In 1545, Jean Barbé, a Parisian bookseller, formed a partnership with Claude Garamont, who, at the urging of Jean de Gagny, the royal almoner and chancellor of the Sorbonne, had entered the publishing trade. His first publication, in March 1545, was David Chambellan's Pia et religiosa meditatio, which was printed by Pierre Gaultier, his brother-in-law.
"[Jean de Gagny] with the goodwill which he manifests to all the industrious, he advised, that I, who had been accustomed hitherto to cut and cast types for the publishers, should enjoy my own labours and enter the publishing trade." Claude Garamont, 1545.
In the preface to this edition, Garamont included the following note: "Italicarum itaque proxime ad Aldinas literarum typos sculpo, quam foeliciter alii iudicabunt, certe domini Danesii, Vatabli, aliorumque iudicio non ingratos : neque his contentus, animum adiunxi vt eiusdem proportionis ac formae minutulos typos (nostrae artis homines glossam vocant) effingerem" (f. 2 v°-3 r°). "So I created italic types after the model of the Aldine, with what success others will judge, though certainly they have satisfied the taste of Danes, of Vatable and of others. And not content with these I applied my mind to designing minute types of the same proportion and form (men of our trade call them ‘glossa’)".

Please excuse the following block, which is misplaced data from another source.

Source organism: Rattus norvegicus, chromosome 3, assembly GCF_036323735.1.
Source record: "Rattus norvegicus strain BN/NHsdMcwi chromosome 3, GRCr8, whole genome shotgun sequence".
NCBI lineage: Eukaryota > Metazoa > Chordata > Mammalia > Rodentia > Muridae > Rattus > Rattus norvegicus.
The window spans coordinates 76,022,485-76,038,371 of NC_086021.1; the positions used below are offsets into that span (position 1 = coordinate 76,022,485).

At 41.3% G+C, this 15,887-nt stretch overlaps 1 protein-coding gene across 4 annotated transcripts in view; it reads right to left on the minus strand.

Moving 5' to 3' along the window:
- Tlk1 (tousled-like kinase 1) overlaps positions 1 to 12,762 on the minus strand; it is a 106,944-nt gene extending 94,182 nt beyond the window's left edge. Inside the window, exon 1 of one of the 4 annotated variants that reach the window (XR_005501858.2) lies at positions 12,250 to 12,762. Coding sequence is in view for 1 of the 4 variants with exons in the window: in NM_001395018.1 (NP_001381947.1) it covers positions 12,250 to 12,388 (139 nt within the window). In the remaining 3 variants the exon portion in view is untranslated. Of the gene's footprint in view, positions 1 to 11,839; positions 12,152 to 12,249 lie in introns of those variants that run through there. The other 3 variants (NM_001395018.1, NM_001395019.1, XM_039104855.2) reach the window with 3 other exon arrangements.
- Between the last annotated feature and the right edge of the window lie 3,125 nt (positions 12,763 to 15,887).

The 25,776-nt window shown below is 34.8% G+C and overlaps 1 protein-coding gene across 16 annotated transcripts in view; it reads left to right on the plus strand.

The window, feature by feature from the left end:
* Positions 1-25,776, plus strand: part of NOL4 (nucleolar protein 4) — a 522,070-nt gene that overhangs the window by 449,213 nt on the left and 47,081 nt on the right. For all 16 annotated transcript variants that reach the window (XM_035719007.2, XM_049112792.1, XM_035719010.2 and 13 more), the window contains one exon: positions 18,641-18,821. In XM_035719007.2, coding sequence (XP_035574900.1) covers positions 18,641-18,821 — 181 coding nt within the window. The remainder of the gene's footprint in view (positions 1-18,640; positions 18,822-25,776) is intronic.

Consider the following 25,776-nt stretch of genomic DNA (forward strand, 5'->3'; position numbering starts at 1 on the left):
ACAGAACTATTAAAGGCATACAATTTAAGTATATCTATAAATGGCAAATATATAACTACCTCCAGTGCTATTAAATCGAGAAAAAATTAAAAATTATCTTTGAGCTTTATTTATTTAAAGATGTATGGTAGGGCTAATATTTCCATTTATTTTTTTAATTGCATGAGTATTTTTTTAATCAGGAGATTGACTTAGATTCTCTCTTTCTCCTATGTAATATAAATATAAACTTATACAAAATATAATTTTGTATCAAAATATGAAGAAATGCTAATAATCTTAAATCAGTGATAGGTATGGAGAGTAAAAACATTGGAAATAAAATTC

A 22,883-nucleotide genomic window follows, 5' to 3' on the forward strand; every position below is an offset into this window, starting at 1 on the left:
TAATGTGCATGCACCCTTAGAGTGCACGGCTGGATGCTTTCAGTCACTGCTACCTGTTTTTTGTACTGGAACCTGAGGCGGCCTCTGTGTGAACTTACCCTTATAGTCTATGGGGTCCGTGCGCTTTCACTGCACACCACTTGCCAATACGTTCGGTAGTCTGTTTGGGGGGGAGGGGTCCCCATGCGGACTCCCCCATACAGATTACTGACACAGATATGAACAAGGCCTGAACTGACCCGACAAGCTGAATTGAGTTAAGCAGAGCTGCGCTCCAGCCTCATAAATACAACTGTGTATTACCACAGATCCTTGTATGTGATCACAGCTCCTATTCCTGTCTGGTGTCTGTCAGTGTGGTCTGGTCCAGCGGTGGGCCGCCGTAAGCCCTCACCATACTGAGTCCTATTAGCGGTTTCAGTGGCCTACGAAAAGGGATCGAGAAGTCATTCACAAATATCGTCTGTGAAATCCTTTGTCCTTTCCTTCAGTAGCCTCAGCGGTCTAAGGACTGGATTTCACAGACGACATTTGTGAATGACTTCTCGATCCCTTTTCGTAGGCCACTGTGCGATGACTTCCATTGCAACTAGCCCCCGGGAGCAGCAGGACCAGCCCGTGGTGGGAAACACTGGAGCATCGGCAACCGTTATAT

In this partnership, occasionally joined by the booksellers Thielman II Kerver and Jean de Roigny, Jean Barbé was undoubtedly the main backer, although Claude Garamont appeared above all to have supplied the type, in particular the italic "glossa" for which he had just cut the punches. The printing was regularly assigned to Pierre Gaultier, who also worked as a type founder. Nine editions saw the light in 1545, including six in sextodecimo format, which was the ideal size for Garamont's small roman italic font (cf. the Novum Testamentum printed by Pierre Gaultier for Jean Barbé). The year also saw the publication of the first two books of Sebastiano Serlio's Architecture.